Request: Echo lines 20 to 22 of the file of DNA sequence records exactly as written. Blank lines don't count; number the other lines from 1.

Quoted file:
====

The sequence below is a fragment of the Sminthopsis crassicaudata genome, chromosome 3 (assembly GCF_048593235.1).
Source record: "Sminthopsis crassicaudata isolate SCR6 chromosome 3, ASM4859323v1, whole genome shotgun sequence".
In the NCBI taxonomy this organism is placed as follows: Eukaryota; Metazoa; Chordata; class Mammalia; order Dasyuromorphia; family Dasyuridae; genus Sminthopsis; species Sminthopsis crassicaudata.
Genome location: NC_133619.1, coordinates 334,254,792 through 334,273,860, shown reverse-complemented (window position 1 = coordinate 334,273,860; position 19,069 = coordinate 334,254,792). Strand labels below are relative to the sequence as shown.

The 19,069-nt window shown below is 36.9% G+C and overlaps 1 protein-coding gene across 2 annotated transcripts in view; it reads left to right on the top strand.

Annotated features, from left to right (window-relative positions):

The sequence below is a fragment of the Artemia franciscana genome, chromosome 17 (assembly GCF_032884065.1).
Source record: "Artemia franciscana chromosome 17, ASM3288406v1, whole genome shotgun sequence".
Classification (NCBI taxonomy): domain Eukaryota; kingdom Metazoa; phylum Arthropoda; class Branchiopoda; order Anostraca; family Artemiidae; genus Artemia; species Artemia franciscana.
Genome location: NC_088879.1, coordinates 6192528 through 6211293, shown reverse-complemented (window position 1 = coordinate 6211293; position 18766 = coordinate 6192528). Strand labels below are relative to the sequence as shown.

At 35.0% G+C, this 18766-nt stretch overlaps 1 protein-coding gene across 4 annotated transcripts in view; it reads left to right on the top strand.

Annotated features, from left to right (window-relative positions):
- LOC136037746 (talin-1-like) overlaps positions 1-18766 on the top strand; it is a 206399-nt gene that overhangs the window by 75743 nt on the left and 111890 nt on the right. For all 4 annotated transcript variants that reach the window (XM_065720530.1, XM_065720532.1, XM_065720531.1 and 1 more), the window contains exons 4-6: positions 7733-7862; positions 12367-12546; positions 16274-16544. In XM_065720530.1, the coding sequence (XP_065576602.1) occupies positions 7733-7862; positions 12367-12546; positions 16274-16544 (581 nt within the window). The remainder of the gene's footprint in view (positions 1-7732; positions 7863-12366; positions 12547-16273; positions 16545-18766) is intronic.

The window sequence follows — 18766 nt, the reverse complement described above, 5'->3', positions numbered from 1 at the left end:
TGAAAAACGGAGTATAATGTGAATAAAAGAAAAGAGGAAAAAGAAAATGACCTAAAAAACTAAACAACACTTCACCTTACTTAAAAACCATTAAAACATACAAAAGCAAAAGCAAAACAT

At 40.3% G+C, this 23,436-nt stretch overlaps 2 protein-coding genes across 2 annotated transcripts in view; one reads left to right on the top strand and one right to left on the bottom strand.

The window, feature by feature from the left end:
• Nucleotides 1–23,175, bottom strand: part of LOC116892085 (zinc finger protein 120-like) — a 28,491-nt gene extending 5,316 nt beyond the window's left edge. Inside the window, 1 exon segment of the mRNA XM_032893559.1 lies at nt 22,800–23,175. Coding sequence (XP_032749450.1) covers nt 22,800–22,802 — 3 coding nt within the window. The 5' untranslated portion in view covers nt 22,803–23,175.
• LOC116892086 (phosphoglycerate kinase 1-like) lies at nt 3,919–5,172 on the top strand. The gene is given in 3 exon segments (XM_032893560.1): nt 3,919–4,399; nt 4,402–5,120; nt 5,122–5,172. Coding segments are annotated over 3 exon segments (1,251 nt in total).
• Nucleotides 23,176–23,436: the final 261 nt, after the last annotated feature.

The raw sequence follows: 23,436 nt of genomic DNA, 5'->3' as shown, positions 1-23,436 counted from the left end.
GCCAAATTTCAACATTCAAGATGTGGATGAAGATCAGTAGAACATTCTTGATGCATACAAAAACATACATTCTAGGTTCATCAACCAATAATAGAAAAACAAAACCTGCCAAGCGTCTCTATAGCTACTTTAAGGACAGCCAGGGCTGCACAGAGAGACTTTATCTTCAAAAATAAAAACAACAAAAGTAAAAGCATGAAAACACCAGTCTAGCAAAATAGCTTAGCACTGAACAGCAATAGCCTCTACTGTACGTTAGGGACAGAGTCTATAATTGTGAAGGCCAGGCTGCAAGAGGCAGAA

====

• Nucleotides 23,176–23,436: the final 261 nt, after the last annotated feature.

The raw sequence follows: 23,436 nt of genomic DNA, 5'->3' as shown, positions 1-23,436 counted from the left end.
GCCAAATTTCAACATTCAAGATGTGGATGAAGATCAGTAGAACATTCTTGATGCATACAAAAACATACATTCTAGGTTCATCAACCAATAATAGAAAAACAAAACCTGCCAAGCGTCTCTATAGCTACTTTAAGGACAGCCAGGGCTGCACAGAGAGACTTTATCTTCAAAAATAAAAACAACAAAAGTAAAAGCATGAAAACACCAGTCTAGCAAAATAGCTTAGCACTGAACAGCAATAGCCTCTACTGTACGTTAGGGACAGAGTCTATAATTGTGAAGGCCAGGCTGCAAGAGGCAGAA